A quirky inquiry into the nature of the blues. Although written to accompany a three-part series on PBS, this book is more substantive than most TV tie-ins. Davis (Outcats, 1990, etc.), music critic for the Atlantic, divides his investigation into three sections: the ``prehistory'' of the blues; a more or less chronological portrait of leading blues figures; and a discussion of the blues revival and the reasons why an African- American folk art appeals so strongly to a white, urban audience. His approach is highly personal. He begins the book by recounting his trip to Clarksdale, Miss., a mecca for blues lovers in the heart of the Delta country. An outsider to the culture of the blues, Davis invites the reader to share his puzzlement at the deep faith of rural performers (``There are people who grow up actually reading the Bible...who accept what I read as lunatic ravings as both prophecy and literal history''). But he also tries to provoke the reader with outrageous comments, as when he describes Mick Jagger as ``the most famous of contemporary minstrels [who] sings and struts as though trying to get in touch with his Inner Negro.'' The heart of the book is a series of thumbnail sketches of key performers that capture the essence of what makes each performer great. His description of Big Joe Williams is particularly apt: ``He looked like the whale that swallowed Jonah, and sounded like Jonah bellowing to get out.'' Sadly, the accompanying selection of photos is uninspired, relying heavily on oft-published shots. The final section, on the blues revival, is perhaps the most interesting. In it, Davis underscores many of the ironies that occurred when white revivalists ``rediscovered'' the blues performers of the 1920s and '30s, many of whom had to be retaught their own songs because they had long since quit playing. This deserves wide reading among fans of blues and traditional musical forms. (100 b&w photos)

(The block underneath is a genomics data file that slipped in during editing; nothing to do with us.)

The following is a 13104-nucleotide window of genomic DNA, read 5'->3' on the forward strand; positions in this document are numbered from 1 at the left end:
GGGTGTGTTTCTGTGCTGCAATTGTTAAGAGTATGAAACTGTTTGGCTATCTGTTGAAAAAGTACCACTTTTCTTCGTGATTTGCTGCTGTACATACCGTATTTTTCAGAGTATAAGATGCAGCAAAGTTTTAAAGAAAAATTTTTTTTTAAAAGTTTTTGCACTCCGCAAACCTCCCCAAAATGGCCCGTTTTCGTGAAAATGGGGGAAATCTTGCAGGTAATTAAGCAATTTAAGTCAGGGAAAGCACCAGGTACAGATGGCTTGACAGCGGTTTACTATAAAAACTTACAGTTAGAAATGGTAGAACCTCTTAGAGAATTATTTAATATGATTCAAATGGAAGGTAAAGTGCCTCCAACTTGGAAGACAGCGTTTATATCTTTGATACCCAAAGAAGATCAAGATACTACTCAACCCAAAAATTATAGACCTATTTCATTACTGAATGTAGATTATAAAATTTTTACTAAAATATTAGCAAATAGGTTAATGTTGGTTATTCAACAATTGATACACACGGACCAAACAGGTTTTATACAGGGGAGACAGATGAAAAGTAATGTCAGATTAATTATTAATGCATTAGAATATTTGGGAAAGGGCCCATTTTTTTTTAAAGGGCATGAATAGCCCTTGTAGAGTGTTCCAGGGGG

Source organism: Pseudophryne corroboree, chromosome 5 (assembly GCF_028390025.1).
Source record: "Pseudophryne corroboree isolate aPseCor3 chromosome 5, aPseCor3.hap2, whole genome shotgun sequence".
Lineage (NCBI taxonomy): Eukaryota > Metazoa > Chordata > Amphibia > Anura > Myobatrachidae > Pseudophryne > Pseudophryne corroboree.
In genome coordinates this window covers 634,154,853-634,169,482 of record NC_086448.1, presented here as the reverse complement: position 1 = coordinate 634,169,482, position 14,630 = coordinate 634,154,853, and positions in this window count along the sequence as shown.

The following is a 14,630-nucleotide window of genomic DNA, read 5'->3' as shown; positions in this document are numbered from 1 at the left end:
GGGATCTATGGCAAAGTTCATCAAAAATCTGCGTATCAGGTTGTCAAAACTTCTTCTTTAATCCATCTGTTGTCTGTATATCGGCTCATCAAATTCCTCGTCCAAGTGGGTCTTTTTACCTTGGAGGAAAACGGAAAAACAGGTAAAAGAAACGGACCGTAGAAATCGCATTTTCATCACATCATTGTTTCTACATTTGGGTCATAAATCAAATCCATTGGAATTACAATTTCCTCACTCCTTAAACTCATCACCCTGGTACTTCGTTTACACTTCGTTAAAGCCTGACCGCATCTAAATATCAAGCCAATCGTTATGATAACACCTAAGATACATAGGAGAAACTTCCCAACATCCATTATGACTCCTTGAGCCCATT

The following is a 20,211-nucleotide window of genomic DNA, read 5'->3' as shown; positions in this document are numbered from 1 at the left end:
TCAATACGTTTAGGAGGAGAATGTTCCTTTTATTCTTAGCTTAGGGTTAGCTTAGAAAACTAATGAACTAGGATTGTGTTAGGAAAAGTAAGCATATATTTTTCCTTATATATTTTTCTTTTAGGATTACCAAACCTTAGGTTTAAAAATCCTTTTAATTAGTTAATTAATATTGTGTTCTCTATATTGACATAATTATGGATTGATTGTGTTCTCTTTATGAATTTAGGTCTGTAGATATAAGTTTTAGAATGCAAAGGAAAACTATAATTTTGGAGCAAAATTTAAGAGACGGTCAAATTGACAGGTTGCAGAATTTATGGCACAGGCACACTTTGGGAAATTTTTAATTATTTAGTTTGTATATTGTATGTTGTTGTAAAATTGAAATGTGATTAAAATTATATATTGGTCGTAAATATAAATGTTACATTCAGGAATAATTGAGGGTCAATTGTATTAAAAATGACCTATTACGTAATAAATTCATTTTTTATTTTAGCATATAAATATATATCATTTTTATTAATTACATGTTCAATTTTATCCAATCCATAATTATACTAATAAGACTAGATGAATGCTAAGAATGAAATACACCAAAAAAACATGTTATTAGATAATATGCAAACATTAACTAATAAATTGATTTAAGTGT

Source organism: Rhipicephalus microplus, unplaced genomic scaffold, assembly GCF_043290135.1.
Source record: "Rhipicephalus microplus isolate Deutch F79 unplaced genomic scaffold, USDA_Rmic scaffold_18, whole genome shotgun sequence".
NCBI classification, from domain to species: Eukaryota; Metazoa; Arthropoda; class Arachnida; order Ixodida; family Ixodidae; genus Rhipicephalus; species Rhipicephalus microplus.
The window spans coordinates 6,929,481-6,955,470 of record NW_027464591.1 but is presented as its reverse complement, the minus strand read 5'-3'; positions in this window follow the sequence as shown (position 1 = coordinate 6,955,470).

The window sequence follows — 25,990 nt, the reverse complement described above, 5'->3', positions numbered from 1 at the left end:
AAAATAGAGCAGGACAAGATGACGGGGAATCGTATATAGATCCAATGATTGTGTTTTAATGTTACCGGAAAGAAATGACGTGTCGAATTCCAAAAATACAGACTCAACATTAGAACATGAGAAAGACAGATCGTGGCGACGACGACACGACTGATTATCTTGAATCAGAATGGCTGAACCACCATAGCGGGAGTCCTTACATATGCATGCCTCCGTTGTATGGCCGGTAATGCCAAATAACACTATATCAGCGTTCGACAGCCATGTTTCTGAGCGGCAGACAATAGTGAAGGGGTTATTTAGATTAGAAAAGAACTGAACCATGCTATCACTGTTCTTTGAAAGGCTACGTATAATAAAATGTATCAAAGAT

Pub Date: Feb. 9, 1995

ISBN: 0-7868-6052-9

Page Count: 288

Publisher: Hyperion

Review Posted Online: May 20, 2010

Kirkus Reviews Issue: Dec. 1, 1994

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Stricter than, say, Bergen Evans or W3 ("disinterested" means impartial — period), Strunk is in the last analysis...



Privately published by Strunk of Cornell in 1918 and revised by his student E. B. White in 1959, that "little book" is back again with more White updatings.

Stricter than, say, Bergen Evans or W3 ("disinterested" means impartial — period), Strunk is in the last analysis (whoops — "A bankrupt expression") a unique guide (which means "without like or equal").

Pub Date: May 15, 1972

ISBN: 0205632645

Page Count: 105

Publisher: Macmillan

Review Posted Online: Oct. 28, 2011

Kirkus Reviews Issue: May 1, 1972

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Noted jazz and pop record producer Thiele offers a chatty autobiography. Aided by record-business colleague Golden, Thiele traces his career from his start as a ``pubescent, novice jazz record producer'' in the 1940s through the '50s, when he headed Coral, Dot, and Roulette Records, and the '60s, when he worked for ABC and ran the famous Impulse! jazz label. At Coral, Thiele championed the work of ``hillbilly'' singer Buddy Holly, although the only sessions he produced with Holly were marred by saccharine strings. The producer specialized in more mainstream popsters like the irrepressibly perky Teresa Brewer (who later became his fourth wife) and the bubble-machine muzak-meister Lawrence Welk. At Dot, Thiele was instrumental in recording Jack Kerouac's famous beat- generation ramblings to jazz accompaniment (recordings that Dot's president found ``pornographic''), while also overseeing a steady stream of pop hits. He then moved to the Mafia-controlled Roulette label, where he observed the ``silk-suited, pinky-ringed'' entourage who frequented the label's offices. Incredibly, however, Thiele remembers the famously hard-nosed Morris Levy, who ran the label and was eventually convicted of extortion, as ``one of the kindest, most warm-hearted, and classiest music men I have ever known.'' At ABC/Impulse!, Thiele oversaw the classic recordings of John Coltrane, although he is the first to admit that Coltrane essentially produced his own sessions. Like many producers of the day, Thiele participated in the ownership of publishing rights to some of the songs he recorded; he makes no apology for this practice, which he calls ``entirely appropriate and without any ethical conflicts.'' A pleasant, if not exactly riveting, memoir that will be of most interest to those with a thirst for cocktail-hour stories of the record biz. (25 halftones, not seen)

Pub Date: May 1, 1995

ISBN: 0-19-508629-4

Page Count: 224

Publisher: Oxford Univ.

Review Posted Online: May 20, 2010

Kirkus Reviews Issue: March 1, 1995

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